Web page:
Thursday, February 28, 2013

:anime: Free/Low-Cost Anime Pick of the Month:: Love Live! School idol project

Love Live! School idol project

Official Site: Japanese
Additional Links: ANN Entry, MAL Entry
Video: Crunchyroll

I spotlighted shows a few times last year that I personally did not like, but that you, the reader, may still find worthwhile. This month's Pick is a bit like those, but rather than the show itself not being good--to the contrary, it's surprisingly so--it, instead, revolves around two subject matters that are not quite dear to my heart: school spirit and idols.

In the much-hyped Love Live! School idol project, a spunky young high-school girl and her two friends are faced with the glum prospect of their school closing down in three years, after they all graduate. Depressed by the thought of it shutting its doors and of future underclassmen being denied the opporitunity of attending there, she decides to capitalize on the hottest craze around in hopes of saving it and boosting its profile and attendance--by organizing a school idol group!

Animation studio Sunrise often has at least two big series that they like to emphasize each year, and this collaboration with music label Lantis (a fellow Bandai Namco subsidary) and Dengeki G's Magazine is one of them. The focus is clear in the production quality alone, which is a bright, high-fidelity affair with clearly a good-sized budget to work with, but what of that fateful thematic combination from earlier?

Personally, I have never been the school spirit-type and while I do not have anything against idols, I don't really care that much about them, either. Watching the girls become passionate and downtrodden over the school they dearly love and listening to the songs that pop up in Love Live! had me wincing at times, but it is those very qualities that also make it so enjoyable to watch. The quality of the show is not limited to its visuals, as much attention and care is placed into the actual songs and singing, as well (it doesn't hurt to have fluid, well-choreographed dancing, either).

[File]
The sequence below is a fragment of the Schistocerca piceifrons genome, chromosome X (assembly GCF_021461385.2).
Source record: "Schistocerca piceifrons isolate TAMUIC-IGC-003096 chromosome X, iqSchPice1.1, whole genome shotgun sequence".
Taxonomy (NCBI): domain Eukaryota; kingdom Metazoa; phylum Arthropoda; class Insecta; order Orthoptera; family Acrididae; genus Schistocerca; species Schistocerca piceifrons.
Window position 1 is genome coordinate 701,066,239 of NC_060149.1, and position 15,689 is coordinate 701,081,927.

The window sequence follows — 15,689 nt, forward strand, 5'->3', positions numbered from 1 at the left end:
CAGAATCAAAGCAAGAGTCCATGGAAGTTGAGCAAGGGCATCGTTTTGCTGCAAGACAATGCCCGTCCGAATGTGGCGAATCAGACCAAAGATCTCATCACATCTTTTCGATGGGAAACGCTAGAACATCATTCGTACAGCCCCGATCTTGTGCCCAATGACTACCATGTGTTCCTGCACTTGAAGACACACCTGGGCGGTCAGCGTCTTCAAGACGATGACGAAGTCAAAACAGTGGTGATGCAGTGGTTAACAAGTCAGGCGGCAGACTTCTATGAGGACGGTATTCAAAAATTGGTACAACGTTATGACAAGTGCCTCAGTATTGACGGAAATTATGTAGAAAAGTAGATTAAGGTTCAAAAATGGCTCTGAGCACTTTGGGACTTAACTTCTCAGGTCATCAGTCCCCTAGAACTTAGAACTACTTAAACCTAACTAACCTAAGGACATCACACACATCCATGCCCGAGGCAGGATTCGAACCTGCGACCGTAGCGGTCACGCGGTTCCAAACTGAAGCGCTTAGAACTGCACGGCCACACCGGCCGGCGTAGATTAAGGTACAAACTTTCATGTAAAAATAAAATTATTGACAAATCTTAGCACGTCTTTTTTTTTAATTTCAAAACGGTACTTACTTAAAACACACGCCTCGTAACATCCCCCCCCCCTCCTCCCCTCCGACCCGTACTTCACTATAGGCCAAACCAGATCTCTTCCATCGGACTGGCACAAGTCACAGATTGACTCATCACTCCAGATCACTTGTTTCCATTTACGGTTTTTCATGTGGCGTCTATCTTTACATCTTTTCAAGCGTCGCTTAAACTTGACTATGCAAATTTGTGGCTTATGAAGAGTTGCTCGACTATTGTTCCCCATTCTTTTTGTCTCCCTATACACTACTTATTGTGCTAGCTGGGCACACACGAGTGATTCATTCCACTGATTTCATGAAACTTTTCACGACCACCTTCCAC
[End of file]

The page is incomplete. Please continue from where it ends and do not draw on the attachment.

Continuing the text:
The acting, too, is quite good, the characters are easy to like, and the story has been paced well so far and has been an interesting watch. I may not share the same feelings as the characters do, but I can still understand them and root for them, which should be a testament to the show's caliber. If there is one part where the series falters, it is when the CG models sometimes take the place of the 2D characters' dancing or singing numbers. The juxtaposition can look seamless at times, but it is very jarring and cold more often than not, particularly in comparison to the already-smooth 2D animation movements they replace. Fanservice rears its head, too, here and there, but even in small doses, it's ill-fitting in an otherwise family-friendly show.

That aside, Love Live! is a surprisingly good, well-intended series with a lot to like and heart to spare, which is saying a lot from someone like me who doesn't normally go for shows like this. And thankfully, you can view it in HD on Crunchyroll.

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